As with bed bugs, prevention is always better than cure. Protecting a child from both critters can be as easy as using a high quality mattress cover. Creating a barrier between your little one and the mattress while also starving mites of their favourite food, a mattress protector is an affordable way to create a more hygienic sleeping surface. Bed bugs are called this as they choose to live in beds rather than this is where they begin their lives, and the culprit can often be found to be food. In fact – the mattress-making process would make it impossible for bed bugs to arrive in a new mattress. So, if you’re a fan of eating in bed, you may want to rethink this habit!
Does Your Child Need a Hypoallergenic Mattress?
Jay-Be Graffiti Art E-Sprung Mattress
Whether your child’s allergies are triggered by dust, bugs or by something else, choosing the right mattress for them and looking after it well is a must. But where do you start when it comes to choosing your little one’s mattress? And is hypoallergenic the right way to go?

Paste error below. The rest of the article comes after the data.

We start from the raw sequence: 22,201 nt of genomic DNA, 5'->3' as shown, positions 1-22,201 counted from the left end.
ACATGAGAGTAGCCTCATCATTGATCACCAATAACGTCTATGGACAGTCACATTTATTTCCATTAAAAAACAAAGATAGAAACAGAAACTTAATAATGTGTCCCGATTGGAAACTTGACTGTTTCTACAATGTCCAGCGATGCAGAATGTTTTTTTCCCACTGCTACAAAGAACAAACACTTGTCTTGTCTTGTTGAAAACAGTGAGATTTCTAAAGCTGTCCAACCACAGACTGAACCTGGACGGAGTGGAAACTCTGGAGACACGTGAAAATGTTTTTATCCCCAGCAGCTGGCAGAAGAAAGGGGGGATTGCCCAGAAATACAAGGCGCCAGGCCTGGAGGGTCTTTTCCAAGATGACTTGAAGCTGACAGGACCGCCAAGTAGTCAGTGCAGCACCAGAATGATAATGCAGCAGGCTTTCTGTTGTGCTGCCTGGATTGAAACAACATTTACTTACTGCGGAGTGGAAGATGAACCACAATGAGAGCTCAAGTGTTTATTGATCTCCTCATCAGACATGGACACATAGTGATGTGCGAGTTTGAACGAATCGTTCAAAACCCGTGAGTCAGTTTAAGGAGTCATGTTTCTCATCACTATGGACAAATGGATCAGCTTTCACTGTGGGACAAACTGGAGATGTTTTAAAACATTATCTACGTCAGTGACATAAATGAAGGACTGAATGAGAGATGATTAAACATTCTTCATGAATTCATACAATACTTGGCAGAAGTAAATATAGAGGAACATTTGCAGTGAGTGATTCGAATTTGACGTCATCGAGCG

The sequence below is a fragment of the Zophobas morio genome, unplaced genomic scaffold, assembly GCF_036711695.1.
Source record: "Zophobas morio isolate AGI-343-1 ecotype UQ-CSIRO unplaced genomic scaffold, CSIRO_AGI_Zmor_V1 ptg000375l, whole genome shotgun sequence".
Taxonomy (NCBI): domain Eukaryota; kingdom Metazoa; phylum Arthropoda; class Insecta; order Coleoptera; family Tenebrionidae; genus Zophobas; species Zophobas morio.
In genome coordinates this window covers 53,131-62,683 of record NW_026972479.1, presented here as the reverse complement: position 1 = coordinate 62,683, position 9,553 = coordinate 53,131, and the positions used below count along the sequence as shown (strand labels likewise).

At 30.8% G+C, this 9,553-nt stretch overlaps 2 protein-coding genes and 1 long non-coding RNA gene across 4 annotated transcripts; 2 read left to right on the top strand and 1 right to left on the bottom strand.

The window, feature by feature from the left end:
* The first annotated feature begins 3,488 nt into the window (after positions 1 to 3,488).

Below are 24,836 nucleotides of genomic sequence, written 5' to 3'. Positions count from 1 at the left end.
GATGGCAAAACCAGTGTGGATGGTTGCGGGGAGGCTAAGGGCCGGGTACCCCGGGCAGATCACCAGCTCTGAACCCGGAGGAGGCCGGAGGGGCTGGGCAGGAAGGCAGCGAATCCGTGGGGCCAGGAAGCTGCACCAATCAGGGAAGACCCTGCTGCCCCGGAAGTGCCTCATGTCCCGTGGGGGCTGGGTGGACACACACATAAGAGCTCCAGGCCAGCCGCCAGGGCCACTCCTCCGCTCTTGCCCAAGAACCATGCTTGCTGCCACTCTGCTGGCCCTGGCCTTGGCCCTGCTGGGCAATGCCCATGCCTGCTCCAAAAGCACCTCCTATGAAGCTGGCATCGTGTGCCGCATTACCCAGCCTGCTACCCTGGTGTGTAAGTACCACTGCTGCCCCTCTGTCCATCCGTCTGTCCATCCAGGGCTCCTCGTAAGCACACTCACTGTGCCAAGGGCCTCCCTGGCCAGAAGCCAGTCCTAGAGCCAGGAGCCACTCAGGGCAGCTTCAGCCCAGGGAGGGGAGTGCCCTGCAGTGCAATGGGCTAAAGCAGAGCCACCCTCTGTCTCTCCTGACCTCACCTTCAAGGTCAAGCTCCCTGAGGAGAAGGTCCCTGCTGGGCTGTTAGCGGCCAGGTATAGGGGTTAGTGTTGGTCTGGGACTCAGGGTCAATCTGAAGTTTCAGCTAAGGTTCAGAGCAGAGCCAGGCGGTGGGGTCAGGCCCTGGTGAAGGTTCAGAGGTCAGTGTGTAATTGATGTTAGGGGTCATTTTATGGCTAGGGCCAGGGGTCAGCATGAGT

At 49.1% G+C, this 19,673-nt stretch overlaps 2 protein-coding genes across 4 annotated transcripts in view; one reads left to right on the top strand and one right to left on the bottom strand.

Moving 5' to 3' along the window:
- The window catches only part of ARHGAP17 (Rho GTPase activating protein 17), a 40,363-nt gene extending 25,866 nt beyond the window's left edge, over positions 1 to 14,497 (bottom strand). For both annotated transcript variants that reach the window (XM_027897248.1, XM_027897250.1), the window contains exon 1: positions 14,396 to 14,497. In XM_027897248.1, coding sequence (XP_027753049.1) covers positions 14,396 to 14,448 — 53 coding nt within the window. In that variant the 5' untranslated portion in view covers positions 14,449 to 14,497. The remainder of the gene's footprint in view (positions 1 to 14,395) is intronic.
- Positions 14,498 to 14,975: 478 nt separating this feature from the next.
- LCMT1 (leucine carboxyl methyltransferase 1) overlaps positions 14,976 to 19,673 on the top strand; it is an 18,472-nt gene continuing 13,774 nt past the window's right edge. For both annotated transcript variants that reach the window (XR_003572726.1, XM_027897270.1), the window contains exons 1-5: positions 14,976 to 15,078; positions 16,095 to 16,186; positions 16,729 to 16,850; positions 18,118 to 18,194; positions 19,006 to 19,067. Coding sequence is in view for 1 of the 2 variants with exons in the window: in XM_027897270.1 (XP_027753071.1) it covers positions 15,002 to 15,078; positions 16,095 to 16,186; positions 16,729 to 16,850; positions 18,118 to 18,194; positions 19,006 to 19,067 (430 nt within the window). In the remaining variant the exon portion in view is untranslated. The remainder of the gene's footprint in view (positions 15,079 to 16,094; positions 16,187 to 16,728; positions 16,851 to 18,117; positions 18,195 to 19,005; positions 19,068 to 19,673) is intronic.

Mattress materials and allergies
People can be allergic to pretty much anything, it’s just a fact of life. And that includes materials commonly used in mattress construction:
- Latex: many modern mattresses contain latex. It’s a great choice for comfort and pressure relief but should, of course, never be chosen by those with an allergy to rubber tree sap
- Wool: some people react negatively to the lanolin in wool. It’s a rare but very real allergy that could preclude you or your child from sleeping on a mattress made using wool stuffing
- Isocyanate: specific chemicals used in mattress making can cause an allergic reaction too. One of the most regularly cited is isocyanate. Causing nausea, headaches and asthma-like symptoms, this chemical is sometimes used in mattress foam
The best anti-allergy mattress for kids
So what’s the very best way to protect your child from mattress-bound allergies? An anti-allergy mattress can give you the peace of mind you need that they’re sleeping safely as well as soundly.
The Jay-Be Graffiti Art E-Sprung Mattress is created especially for children and uses hypoallergenic materials to reduce the risk of allergic reactions.
Caring for a bed to minimise allergies